This book sets forth a bold argument sure to provoke wide debate. RobertJewett and John Shelton Lawrence maintain that American crusading - sopowerfully embodied in popular entertainment - has striking parallels withIslamic jihad and IsraeliMoreThis book sets forth a bold argument sure to provoke wide debate. RobertJewett and John Shelton Lawrence maintain that American crusading - sopowerfully embodied in popular entertainment - has striking parallels withIslamic jihad and Israeli militancy.According to Jewett and Lawrence, American civil religion has both a humane,constitutional tradition and a violent strand that is now coming to thefore.
The crusade to rid the world of evil and evildoers derives from thesame biblical tradition of zealous warfare and nationalism that spawnsIslamic and Israeli radicalism. In America the idea of zealous war has beencombined with a distinctive sense of mission that fuses secular andreligious images. These crusading ideals are visible in such events as thesettling of the western frontier, Americas wars, and the present war onterrorism.After analyzing the phenomenon of zeal - the term itself is the biblical andcultural counterpart of the Islamic term jihad - the authors address suchconsequential topics as the conspiracy theory of evil, the problem ofstereotyping enemies, the mystique of violence, the obsession with victory,and the worship of national symbols such as flags.Yet this book is also immensely constructive.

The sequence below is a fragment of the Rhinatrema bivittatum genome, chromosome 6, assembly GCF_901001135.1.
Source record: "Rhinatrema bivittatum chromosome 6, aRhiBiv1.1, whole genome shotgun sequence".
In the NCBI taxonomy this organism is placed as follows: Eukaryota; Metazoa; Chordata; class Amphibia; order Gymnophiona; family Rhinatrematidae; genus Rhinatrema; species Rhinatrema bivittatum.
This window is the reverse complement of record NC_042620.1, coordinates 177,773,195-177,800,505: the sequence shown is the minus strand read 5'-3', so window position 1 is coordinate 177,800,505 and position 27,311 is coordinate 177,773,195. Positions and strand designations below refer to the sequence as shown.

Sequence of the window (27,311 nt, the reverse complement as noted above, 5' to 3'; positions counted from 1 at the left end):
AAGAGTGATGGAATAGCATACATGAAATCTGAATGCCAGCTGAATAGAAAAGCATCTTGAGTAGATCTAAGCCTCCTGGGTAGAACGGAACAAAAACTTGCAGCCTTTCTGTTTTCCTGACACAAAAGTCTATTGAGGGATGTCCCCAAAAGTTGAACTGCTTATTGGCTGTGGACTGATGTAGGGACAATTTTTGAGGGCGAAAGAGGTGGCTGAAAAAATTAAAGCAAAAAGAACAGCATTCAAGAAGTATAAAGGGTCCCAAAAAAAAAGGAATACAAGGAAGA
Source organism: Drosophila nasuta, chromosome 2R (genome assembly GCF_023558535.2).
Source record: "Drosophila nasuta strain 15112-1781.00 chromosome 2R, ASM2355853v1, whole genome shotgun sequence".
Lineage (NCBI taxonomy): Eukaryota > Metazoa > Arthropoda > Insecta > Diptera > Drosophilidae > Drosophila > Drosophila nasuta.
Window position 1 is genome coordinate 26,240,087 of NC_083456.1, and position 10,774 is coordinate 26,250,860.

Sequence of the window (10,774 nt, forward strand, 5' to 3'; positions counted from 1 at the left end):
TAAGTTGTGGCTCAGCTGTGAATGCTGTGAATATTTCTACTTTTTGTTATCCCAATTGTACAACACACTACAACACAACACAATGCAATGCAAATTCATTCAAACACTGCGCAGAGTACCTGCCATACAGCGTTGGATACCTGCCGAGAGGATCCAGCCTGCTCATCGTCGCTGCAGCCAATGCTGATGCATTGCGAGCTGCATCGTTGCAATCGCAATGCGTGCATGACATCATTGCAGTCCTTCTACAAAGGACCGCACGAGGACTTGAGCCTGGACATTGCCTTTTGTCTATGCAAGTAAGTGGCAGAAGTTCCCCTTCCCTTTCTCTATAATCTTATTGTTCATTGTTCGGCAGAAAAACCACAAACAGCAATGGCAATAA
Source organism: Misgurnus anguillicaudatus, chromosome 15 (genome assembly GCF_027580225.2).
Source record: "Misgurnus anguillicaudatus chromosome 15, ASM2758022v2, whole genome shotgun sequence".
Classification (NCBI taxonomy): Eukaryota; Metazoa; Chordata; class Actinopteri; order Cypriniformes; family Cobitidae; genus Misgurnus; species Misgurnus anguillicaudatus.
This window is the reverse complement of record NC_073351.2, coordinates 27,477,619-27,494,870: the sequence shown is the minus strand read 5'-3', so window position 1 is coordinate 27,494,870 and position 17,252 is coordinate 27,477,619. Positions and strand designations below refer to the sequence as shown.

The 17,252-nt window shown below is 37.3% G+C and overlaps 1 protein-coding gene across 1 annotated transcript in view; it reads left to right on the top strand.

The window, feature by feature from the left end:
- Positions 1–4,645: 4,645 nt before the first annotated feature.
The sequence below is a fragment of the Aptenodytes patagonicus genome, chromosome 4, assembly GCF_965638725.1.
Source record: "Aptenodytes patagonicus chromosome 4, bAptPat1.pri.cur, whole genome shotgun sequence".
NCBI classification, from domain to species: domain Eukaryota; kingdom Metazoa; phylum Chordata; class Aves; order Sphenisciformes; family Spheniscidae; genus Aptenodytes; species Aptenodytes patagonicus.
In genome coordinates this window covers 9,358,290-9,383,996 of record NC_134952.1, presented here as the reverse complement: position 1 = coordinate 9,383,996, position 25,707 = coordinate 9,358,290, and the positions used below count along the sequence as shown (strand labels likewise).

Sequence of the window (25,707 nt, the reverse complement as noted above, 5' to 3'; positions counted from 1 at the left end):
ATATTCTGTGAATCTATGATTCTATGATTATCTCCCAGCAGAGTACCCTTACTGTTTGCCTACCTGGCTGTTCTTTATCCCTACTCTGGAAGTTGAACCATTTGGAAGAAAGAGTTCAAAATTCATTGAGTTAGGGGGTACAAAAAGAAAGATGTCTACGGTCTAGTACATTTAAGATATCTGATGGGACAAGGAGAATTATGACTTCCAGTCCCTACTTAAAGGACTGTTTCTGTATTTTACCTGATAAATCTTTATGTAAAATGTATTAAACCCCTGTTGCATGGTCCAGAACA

The same biblical traditionthat allows for crusading mentalities also contains a critique of zealouswarfare and a vision of impartial justice under law. The authors point tothe tradition of prophetic realism, which derives from the humane side ofthe biblical heritage, and trace its manifestations within the Americanexperience.
Isaiahs swords into plowshares image is carved on the wallsof the United Nations buiding, thus standing at the center of a globallyfocused civil religion. Grasping this vision honored by Judaism, Islam, andChristianity alike includes recognizing the dangers of zealous violence, theillusions of current crusading, and the promise of peaceful coexistenceunder international law.